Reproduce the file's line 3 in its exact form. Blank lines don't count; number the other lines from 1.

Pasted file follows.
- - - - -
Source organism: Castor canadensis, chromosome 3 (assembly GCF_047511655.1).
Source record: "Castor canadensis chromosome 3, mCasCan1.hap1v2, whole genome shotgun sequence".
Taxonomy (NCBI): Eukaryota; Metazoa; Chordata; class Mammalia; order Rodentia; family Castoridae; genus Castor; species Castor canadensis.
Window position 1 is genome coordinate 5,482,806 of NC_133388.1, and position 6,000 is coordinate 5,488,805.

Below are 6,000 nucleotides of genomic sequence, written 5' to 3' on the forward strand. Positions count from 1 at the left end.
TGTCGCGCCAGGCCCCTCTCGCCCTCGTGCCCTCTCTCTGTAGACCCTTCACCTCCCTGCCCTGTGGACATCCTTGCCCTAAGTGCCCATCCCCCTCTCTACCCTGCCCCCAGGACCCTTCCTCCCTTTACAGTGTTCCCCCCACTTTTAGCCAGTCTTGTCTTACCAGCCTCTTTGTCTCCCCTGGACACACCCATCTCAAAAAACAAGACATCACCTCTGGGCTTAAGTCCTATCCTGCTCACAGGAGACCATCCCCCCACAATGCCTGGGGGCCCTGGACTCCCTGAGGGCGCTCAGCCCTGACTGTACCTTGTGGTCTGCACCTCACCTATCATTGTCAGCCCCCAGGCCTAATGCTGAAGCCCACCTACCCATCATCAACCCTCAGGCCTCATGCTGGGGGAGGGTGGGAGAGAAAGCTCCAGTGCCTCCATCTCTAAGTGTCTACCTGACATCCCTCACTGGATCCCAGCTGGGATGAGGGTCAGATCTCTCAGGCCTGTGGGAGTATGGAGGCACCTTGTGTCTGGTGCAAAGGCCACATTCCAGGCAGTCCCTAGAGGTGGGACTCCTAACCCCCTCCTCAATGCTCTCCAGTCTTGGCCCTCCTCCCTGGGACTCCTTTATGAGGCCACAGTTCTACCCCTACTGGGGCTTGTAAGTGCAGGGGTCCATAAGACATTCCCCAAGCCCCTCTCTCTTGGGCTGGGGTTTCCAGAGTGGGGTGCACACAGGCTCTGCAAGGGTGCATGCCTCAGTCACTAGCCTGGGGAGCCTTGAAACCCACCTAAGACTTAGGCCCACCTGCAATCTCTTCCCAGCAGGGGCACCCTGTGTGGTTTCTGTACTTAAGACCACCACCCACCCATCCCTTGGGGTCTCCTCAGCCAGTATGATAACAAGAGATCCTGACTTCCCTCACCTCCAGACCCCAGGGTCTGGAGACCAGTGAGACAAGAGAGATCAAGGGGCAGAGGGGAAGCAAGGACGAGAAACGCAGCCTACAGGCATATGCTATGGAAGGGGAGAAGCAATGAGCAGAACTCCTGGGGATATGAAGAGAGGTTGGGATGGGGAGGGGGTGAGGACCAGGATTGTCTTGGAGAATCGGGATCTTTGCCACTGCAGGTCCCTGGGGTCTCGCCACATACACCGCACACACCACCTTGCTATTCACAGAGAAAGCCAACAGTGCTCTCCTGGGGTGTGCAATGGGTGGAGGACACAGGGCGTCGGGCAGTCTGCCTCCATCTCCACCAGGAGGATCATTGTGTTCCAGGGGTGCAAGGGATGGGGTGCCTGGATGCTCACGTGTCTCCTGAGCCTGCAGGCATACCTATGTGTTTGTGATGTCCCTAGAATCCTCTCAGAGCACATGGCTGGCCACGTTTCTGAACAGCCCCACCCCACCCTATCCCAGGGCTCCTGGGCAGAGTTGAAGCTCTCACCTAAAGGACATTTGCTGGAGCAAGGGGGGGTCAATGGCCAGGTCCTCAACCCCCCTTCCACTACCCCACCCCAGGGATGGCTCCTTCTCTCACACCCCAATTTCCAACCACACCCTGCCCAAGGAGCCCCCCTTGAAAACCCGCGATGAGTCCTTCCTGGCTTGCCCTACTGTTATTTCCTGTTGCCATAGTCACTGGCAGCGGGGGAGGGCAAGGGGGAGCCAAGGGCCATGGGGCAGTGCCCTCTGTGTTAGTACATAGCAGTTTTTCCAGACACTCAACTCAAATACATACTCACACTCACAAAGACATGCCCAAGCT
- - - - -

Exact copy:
Taxonomy (NCBI): Eukaryota; Metazoa; Chordata; class Mammalia; order Rodentia; family Castoridae; genus Castor; species Castor canadensis.